In [129], Parry and Essa extend the notion of rhythmic elaboration to audio, first proposed by Tanguiane [158] for symbolic music. They divide the amplitude envelope via beat tracking, and measure the pattern length as in [130]. This method stands out for its ability to estimate the complexity of transitioning between intra- or inter-song patterns.

4.2.4 Self-similarities

In 2001, Foote and Cooper [52] were first to introduce self-similarities as a way to visualize musical structures. The method consists of building a square matrix where time runs from left to right, as well as from top to bottom. Cells {ti,tj} of the matrix represent the audio similarity at time ti and tj in the waveform. Typically the distance measure is symmetric (i.e., dist(ti,tj) = dist(tj,ti)), thus the matrix is symmetric, and the diagonal is null as shown for the example in Figure 4-7.

From matrix to segmentation

Foote and Cooper propose the cosine distance between Mel-Frequency Cepstral-Coefficient (MFCC1) feature vectors. They suggest that “psychoacoustically motivated parameterizations [...] may be especially appropriate if they match the similarity judgments of human listeners.” From their matrix can be derived a representation of the rhythmic structure that they call beat spectrum. In [30], they propose a statistically based framework for segmenting and clustering larger audio segments via Singular Value Decomposition (SVD). The analysis can, for instance, return the structural summarization of a piece by recognizing its “most representative” sections, such as chorus and verse.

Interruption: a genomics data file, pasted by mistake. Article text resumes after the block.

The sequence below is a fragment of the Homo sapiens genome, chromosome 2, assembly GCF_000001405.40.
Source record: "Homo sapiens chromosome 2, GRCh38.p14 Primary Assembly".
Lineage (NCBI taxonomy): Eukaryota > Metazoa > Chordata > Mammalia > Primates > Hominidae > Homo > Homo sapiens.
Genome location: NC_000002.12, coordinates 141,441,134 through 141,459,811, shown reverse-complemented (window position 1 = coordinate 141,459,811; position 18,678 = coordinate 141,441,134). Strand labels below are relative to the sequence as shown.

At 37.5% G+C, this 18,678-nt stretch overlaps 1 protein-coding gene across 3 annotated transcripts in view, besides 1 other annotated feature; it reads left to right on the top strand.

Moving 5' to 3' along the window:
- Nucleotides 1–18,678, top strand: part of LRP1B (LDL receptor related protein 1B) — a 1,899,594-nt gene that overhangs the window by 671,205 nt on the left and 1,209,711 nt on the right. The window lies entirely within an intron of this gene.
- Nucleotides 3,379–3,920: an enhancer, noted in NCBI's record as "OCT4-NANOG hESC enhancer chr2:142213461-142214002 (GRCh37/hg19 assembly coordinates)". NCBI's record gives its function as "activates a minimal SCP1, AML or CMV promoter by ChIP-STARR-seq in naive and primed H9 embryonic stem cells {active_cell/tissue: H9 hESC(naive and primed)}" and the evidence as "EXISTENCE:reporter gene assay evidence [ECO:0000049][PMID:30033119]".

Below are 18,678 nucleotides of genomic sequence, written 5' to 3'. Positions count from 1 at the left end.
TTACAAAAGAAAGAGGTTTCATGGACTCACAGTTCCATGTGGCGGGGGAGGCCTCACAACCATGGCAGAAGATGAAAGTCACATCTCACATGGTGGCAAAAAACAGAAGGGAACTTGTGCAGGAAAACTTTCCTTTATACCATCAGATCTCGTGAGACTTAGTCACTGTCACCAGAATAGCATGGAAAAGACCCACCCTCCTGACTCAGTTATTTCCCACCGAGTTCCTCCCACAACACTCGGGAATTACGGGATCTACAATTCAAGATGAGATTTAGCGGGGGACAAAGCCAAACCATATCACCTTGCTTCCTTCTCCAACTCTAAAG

Peeters et al. also propose to summarize songs by detecting occurrences of large sections in self-similarity matrices [132]. Their approach stands out for introducing dynamic features, which model the temporal evolution of the spectral shape over a fixed duration of time. Interestingly, they consider various scales of analysis (up to 1Hz), and employ an unsupervised grouping strategy of successive states, through K-means and a hidden Markov model (HMM). In a first pass, states are defined as templates, by segmenting the matrix.

From segmentation to matrix

Our approach starts with a series of significant segmentations, naturally derived from perceptual models of listening, and hierarchically organized. Our similarity matrices differ from others in the nature of the audio representation, and in how we derive larger segment similarities (i.e., sound, beat, pattern). The standard approach usually consists of 1) computing a fine-grain matrix of “generic” similarities, through short windows of fixed duration, and 2) segmenting the matrix at a given scale by detecting sequence repetitions (upper/lower diagonals). Instead, we first compute meaningful segmentations of “specific” perceptual characteristics (i.e., pitch, rhythm, timbre), and only then compute their similarity matrices. Our benefits are: